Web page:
And learn more about J.C. Parets in this excerpt from his website below,
My timeframe is simple: I look out weeks and months. I am not a day-trader, but I also don’t care what happens next year. It’s an intermediate-term time horizon. Not long-term and not too short-term either.
I use candlestick charts for my every day charting. Once a week I go through the 3000 charts in my arsenal with just bars. No moving averages or momentum or anything else on the chart – just bars. You’d be surprised how much you can see when you simply get everything the heck out of the way.
For ratio analysis I use line charts. This helps with the day to day or week to week changes in a ratio. Remember that not everything opens up every day at the same time. If you’re using candlesticks or bar charts for ratios, you’re going to have bad data all the time, most of the time really. So line charts are very useful to me as well.
For momentum I use a 14-period Relative Strength Index, or RSI as the cool kids call it. I don’t change my RSI periods and I don’t smooth them out like others do. Not that there is anything wrong with that, it’s just that 14-periods works for me. Also, when I say “periods”, I mean daily and weekly. So if I’m looking at a chart with weekly candles I’m using a 14-week RSI. If we’re analyzing a daily chart, I’m using a 14-day RSI. See: (JC and Momentum)
Smoothing Mechanisms: I only use a 200 period simple moving average. This is for both daily and weekly timeframes (like in momentum). I’m pretty sure I picked this one up years ago from Paul Tudor Jones. For my timeframe a 50 period moving average is too noisy. It doesn’t help, it just hurts. Also, I don’t use moving averages for support and resistance purposes as I see being done so frequently. This is an invisible line, as far as I’m concerned, with no supply and demand history whatsoever. Therefore I use the smoothing mechanism to help with trend recognition. Is it an upward sloping 200 day? Downward sloping? Or is it flat? I hate when prices are near flat 200 period moving averages (see here: Price Near Flat 200 Day = Headaches).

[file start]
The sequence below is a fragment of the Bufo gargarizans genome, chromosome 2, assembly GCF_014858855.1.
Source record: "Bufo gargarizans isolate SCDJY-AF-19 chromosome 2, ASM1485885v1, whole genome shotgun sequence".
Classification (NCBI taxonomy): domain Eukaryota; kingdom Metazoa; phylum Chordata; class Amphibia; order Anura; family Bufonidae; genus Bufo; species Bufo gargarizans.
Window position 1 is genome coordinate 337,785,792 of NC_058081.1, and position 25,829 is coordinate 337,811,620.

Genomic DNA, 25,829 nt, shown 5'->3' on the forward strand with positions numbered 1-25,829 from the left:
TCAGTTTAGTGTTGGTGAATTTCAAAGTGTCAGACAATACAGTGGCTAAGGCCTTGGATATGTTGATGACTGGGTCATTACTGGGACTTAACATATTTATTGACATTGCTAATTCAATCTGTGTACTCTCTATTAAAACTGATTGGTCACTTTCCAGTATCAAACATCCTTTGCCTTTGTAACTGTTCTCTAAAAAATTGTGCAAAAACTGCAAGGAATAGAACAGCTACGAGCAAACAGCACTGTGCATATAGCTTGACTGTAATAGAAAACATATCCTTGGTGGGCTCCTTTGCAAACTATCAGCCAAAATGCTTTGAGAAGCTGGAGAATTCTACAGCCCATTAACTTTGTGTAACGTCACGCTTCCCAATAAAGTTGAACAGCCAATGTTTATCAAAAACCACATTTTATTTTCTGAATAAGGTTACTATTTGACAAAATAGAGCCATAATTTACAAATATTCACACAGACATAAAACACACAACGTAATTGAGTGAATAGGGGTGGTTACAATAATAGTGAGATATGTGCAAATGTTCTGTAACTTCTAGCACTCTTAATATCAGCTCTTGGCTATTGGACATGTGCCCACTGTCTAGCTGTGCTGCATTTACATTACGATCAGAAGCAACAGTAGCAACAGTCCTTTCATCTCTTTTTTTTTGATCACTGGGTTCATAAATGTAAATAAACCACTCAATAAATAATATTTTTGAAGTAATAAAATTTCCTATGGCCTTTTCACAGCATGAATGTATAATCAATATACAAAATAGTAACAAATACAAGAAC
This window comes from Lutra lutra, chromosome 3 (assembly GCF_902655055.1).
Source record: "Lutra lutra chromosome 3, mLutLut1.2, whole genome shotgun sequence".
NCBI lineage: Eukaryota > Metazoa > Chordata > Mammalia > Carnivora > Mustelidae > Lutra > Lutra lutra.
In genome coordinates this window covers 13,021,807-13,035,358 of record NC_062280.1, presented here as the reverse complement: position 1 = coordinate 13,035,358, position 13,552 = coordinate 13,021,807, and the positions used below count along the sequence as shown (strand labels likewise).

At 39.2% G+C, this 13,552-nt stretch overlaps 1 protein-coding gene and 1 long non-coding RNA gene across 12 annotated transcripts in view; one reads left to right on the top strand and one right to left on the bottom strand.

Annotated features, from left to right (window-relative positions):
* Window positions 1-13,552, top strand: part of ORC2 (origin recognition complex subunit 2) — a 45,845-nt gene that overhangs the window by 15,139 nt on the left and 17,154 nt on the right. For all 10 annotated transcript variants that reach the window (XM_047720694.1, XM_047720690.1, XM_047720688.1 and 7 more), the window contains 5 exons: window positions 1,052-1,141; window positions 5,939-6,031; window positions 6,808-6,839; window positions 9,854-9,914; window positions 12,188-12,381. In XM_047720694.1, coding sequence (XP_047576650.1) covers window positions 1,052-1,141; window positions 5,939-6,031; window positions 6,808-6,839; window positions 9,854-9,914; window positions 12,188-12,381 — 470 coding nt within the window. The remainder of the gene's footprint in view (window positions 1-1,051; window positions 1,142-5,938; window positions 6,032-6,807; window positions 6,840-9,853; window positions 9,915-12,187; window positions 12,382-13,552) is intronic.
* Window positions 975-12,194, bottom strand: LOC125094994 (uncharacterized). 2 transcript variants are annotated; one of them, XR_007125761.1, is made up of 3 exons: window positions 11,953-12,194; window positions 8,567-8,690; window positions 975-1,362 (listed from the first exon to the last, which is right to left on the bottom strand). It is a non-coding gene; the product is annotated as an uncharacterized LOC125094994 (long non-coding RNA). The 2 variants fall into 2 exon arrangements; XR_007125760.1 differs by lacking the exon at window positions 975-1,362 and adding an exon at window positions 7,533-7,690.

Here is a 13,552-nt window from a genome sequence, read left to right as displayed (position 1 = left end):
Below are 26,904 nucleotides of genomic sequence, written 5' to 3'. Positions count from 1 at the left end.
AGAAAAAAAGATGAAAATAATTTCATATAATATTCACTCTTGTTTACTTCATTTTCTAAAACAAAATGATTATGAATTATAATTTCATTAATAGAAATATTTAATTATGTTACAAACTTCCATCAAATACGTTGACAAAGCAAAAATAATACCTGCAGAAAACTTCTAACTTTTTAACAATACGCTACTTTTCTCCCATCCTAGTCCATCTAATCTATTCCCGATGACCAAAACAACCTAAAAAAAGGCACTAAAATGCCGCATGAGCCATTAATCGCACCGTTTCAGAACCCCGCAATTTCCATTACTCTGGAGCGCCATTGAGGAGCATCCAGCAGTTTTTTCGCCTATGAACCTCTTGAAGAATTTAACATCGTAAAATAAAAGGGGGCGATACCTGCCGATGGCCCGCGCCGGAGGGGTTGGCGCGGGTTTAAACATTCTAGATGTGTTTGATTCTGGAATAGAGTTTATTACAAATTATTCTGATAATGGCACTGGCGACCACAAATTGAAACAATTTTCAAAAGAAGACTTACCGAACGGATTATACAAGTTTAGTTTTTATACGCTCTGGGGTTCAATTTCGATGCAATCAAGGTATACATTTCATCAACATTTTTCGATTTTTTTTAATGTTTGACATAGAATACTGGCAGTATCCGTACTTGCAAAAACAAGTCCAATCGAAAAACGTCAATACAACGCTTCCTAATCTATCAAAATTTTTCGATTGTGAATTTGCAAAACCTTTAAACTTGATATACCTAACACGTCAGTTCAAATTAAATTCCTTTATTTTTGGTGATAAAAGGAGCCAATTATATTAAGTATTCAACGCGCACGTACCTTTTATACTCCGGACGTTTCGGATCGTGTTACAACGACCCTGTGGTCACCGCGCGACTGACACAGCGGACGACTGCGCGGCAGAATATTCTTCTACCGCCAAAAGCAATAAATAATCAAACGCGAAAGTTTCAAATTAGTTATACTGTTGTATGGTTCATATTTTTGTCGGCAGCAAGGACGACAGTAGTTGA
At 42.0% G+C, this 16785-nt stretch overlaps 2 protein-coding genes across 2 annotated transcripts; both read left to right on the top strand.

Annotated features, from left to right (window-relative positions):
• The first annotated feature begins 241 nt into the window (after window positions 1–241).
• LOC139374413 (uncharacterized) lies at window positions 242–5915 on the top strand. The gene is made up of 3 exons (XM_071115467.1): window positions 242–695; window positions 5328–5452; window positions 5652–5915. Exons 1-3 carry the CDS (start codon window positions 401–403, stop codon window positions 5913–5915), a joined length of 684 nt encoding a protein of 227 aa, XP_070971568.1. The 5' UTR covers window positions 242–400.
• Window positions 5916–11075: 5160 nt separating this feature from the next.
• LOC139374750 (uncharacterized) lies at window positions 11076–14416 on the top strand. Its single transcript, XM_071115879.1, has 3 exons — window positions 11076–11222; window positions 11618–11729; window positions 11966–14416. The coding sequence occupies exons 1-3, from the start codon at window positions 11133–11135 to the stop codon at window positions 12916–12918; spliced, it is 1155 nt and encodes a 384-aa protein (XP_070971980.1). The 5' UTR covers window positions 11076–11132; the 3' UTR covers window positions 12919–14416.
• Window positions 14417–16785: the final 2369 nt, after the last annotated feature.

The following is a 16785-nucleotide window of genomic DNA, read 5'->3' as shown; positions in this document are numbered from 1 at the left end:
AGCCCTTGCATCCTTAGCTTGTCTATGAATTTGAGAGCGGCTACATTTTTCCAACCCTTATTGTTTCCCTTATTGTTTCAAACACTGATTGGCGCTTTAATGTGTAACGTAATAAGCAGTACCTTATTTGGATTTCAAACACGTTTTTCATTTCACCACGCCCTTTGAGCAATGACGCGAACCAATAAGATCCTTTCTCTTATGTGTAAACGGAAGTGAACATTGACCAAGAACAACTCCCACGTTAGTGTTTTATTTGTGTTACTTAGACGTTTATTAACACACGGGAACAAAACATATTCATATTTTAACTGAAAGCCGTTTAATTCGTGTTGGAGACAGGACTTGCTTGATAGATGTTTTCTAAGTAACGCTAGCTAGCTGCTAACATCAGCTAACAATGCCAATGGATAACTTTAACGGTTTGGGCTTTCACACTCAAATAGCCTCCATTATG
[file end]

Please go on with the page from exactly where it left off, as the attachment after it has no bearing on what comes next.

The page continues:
I don’t look at volume on stock charts. Sorry Charlie Dow. I know this is sacrilegious in some circles but I don’t really care. Charlie Dow wrote down his Dow Theory Tenets in the late 1800s well before the derivative markets existed. I think that volume can be seen elsewhere, not just in stock charts. If someone really wants in, are they going to buy the common? Or are they going to use options leverage? It depends. So my point is we don’t know. I look at volume just to make sure a market is liquid enough market for me to participate in, but that’s it. It’s not a confirmation of any kind for me, just more noise. (see here: 5 Things Every Investor Should Know About Dow Theory)
I think you guys get the idea. There are other tools that I use like Sentiment and Correlation analysis to supplement all of the price activity across markets. But in terms of my chart by chart work, this is my process and it is as a result of many failures and successes over a lot of years. It’s not perfect and it’s always a work in progress. I think you need to be a fool to think your process has been perfected.
The market has taught me, the hard way, to check my ego at the door and always remember that none of us know anything. It doesn’t matter how loud they get on TV, how many blog posts they write about a subject, or how long they’ve been the Chief Strategist of **fill-in-the-blank** sell side wall street firm, they don’t know anything that you don’t know about what will happen tomorrow or next year. This is a fact. So it all boils down to how well you manage risk. Remember, it’s not about being right, it’s about making money.